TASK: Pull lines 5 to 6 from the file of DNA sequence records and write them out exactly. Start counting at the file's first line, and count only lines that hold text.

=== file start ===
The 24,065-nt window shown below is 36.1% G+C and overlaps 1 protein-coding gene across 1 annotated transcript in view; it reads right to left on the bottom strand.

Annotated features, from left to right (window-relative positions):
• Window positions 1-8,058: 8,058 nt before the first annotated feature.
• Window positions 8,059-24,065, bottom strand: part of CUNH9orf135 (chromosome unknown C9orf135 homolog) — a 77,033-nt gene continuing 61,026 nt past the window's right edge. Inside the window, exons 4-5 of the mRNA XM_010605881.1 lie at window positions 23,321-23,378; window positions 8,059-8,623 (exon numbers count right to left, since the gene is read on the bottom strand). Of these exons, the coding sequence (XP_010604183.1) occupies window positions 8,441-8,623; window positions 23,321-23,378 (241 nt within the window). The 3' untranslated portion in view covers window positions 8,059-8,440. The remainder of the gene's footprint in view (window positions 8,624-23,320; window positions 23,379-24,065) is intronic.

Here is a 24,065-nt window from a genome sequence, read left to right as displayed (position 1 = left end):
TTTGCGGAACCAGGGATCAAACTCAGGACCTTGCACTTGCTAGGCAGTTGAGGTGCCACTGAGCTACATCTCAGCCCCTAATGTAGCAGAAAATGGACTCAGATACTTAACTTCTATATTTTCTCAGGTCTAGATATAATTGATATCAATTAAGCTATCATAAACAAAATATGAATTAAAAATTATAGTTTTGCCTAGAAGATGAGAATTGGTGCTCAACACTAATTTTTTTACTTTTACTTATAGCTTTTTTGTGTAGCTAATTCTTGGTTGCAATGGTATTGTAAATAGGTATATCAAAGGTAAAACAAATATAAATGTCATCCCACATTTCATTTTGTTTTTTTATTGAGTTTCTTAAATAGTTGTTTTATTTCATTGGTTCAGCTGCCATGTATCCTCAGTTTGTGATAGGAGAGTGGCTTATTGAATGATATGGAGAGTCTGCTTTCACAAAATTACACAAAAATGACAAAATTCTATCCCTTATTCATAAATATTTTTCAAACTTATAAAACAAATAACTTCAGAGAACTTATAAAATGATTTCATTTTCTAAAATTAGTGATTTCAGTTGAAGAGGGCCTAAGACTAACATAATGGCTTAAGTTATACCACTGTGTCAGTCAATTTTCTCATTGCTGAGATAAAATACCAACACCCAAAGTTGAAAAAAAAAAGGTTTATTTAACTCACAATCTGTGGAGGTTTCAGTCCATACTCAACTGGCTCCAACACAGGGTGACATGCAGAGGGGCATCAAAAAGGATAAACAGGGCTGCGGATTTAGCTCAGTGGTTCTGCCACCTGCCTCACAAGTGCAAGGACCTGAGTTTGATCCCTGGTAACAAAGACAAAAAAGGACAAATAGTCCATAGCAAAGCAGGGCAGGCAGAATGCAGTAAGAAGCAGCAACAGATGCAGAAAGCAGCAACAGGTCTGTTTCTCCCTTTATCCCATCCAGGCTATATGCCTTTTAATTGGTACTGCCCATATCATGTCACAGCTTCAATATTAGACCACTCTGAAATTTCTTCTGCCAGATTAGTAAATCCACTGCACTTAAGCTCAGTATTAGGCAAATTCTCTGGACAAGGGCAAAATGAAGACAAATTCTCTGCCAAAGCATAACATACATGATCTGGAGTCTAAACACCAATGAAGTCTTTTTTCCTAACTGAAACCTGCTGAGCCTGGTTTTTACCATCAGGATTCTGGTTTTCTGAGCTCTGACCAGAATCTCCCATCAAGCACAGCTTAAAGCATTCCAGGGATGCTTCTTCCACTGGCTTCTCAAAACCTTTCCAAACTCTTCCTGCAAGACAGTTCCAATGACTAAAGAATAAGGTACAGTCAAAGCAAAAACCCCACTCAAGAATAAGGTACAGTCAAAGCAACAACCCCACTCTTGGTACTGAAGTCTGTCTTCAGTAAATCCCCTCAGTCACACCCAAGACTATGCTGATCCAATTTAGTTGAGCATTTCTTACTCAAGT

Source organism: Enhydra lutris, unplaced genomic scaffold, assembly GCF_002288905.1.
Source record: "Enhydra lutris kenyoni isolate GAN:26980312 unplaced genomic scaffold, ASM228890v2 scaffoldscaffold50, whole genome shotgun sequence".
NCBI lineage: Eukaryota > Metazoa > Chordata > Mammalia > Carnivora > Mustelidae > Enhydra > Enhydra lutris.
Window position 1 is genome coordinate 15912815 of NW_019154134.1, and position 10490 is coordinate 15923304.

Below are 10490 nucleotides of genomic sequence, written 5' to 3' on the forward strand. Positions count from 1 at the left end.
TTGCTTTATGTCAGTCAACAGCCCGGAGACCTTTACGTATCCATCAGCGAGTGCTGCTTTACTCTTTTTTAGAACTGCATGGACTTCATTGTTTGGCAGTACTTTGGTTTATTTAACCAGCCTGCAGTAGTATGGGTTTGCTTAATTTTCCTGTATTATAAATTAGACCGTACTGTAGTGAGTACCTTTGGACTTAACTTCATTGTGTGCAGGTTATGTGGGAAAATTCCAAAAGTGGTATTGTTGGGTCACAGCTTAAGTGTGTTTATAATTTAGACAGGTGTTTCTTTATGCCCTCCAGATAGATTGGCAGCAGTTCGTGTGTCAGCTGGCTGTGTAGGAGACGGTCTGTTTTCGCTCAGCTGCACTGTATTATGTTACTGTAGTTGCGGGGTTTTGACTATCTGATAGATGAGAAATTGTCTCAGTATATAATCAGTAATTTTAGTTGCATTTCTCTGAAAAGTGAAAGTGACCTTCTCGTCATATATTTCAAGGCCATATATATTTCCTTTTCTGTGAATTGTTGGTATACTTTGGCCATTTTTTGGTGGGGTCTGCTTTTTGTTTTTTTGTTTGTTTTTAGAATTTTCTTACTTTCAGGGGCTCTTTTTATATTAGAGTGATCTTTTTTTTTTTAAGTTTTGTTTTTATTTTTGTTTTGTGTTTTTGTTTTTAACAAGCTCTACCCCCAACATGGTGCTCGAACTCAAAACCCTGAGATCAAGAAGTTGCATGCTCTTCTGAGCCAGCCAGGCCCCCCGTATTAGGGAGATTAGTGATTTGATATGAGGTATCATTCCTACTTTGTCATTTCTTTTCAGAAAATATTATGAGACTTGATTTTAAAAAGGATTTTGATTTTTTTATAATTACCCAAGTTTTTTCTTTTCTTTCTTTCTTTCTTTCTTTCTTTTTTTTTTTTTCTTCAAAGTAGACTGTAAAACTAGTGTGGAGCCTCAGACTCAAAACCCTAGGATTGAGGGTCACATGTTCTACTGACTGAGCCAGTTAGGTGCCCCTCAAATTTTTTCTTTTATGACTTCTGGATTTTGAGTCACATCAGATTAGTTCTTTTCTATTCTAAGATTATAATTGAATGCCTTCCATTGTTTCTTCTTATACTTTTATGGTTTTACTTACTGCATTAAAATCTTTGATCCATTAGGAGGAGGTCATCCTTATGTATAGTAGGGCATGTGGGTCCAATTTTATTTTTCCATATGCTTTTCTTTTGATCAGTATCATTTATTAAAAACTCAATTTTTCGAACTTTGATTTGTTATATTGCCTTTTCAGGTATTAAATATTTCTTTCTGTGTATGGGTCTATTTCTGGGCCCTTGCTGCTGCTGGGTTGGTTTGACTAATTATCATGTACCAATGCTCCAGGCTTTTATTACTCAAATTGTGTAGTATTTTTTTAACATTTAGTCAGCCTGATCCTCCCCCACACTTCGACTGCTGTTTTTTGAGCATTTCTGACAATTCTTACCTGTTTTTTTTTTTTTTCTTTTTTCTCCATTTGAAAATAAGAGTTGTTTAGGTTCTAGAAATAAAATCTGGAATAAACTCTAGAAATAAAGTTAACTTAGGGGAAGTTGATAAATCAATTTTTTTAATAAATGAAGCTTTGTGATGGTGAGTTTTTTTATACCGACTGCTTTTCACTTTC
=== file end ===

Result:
Here is a 24,065-nt window from a genome sequence, read left to right as displayed (position 1 = left end):
TTTGCGGAACCAGGGATCAAACTCAGGACCTTGCACTTGCTAGGCAGTTGAGGTGCCACTGAGCTACATCTCAGCCCCTAATGTAGCAGAAAATGGACTCAGATACTTAACTTCTATATTTTCTCAGGTCTAGATATAATTGATATCAATTAAGCTATCATAAACAAAATATGAATTAAAAATTATAGTTTTGCCTAGAAGATGAGAATTGGTGCTCAACACTAATTTTTTTACTTTTACTTATAGCTTTTTTGTGTAGCTAATTCTTGGTTGCAATGGTATTGTAAATAGGTATATCAAAGGTAAAACAAATATAAATGTCATCCCACATTTCATTTTGTTTTTTTATTGAGTTTCTTAAATAGTTGTTTTATTTCATTGGTTCAGCTGCCATGTATCCTCAGTTTGTGATAGGAGAGTGGCTTATTGAATGATATGGAGAGTCTGCTTTCACAAAATTACACAAAAATGACAAAATTCTATCCCTTATTCATAAATATTTTTCAAACTTATAAAACAAATAACTTCAGAGAACTTATAAAATGATTTCATTTTCTAAAATTAGTGATTTCAGTTGAAGAGGGCCTAAGACTAACATAATGGCTTAAGTTATACCACTGTGTCAGTCAATTTTCTCATTGCTGAGATAAAATACCAACACCCAAAGTTGAAAAAAAAAAGGTTTATTTAACTCACAATCTGTGGAGGTTTCAGTCCATACTCAACTGGCTCCAACACAGGGTGACATGCAGAGGGGCATCAAAAAGGATAAACAGGGCTGCGGATTTAGCTCAGTGGTTCTGCCACCTGCCTCACAAGTGCAAGGACCTGAGTTTGATCCCTGGTAACAAAGACAAAAAAGGACAAATAGTCCATAGCAAAGCAGGGCAGGCAGAATGCAGTAAGAAGCAGCAACAGATGCAGAAAGCAGCAACAGGTCTGTTTCTCCCTTTATCCCATCCAGGCTATATGCCTTTTAATTGGTACTGCCCATATCATGTCACAGCTTCAATATTAGACCACTCTGAAATTTCTTCTGCCAGATTAGTAAATCCACTGCACTTAAGCTCAGTATTAGGCAAATTCTCTGGACAAGGGCAAAATGAAGACAAATTCTCTGCCAAAGCATAACATACATGATCTGGAGTCTAAACACCAATGAAGTCTTTTTTCCTAACTGAAACCTGCTGAGCCTGGTTTTTACCATCAGGATTCTGGTTTTCTGAGCTCTGACCAGAATCTCCCATCAAGCACAGCTTAAAGCATTCCAGGGATGCTTCTTCCACTGGCTTCTCAAAACCTTTCCAAACTCTTCCTGCAAGACAGTTCCAATGACTAAAGAATAAGGTACAGTCAAAGCAAAAACCCCACTCAAGAATAAGGTACAGTCAAAGCAACAACCCCACTCTTGGTACTGAAGTCTGTCTTCAGTAAATCCCCTCAGTCACACCCAAGACTATGCTGATCCAATTTAGTTGAGCATTTCTTACTCAAGT